Mark Zuckerberg began 2018 vowing to “fix Facebook”. Three months in, after one of the worst weeks in the company’s history with $60bn wiped off its market value, that job is more urgent than ever.

Since the election of Donald Trump, the Facebook co-founder has been on the defensive over the proliferation of fake news and targeted political adverts on the platform. He initially dismissed the idea that content on the site influenced the election as a “pretty crazy idea”.

He now faces a more fundamental challenge: to restore trust in the social network. The revelations that Cambridge Analytica, the data company hired by Trump’s campaign, had obtained Facebook data harvested from 50m people and allegedly used to target voters in the US have triggered questions about the protection of privacy. They have also magnified calls for tougher regulation that could potentially hamper the group’s business model.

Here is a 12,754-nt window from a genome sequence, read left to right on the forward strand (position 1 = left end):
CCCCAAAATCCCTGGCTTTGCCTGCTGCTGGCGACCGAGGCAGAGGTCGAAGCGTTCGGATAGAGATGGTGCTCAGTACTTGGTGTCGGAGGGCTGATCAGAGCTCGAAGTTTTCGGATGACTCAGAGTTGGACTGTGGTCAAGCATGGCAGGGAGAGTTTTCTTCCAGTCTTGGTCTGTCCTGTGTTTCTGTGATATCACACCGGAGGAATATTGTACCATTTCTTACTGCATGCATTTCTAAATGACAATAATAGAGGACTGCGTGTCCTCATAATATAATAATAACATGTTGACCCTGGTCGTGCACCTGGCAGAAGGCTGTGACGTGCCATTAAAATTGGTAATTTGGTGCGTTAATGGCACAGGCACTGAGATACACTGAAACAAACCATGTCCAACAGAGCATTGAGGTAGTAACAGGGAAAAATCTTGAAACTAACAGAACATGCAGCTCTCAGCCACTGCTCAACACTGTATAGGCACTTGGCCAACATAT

Read more: Financial Times

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Published by Mike Rawson

Mike Rawson has recently re-awoken a long-standing interest in robots and our automated future. He lives in London with a single android - a temperamental vacuum cleaner - but is looking forward to getting more cyborgs soon.

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The anti-social network: Facebook bids to rebuild trust after toughest…

by Mike Rawson time to read: 1 min
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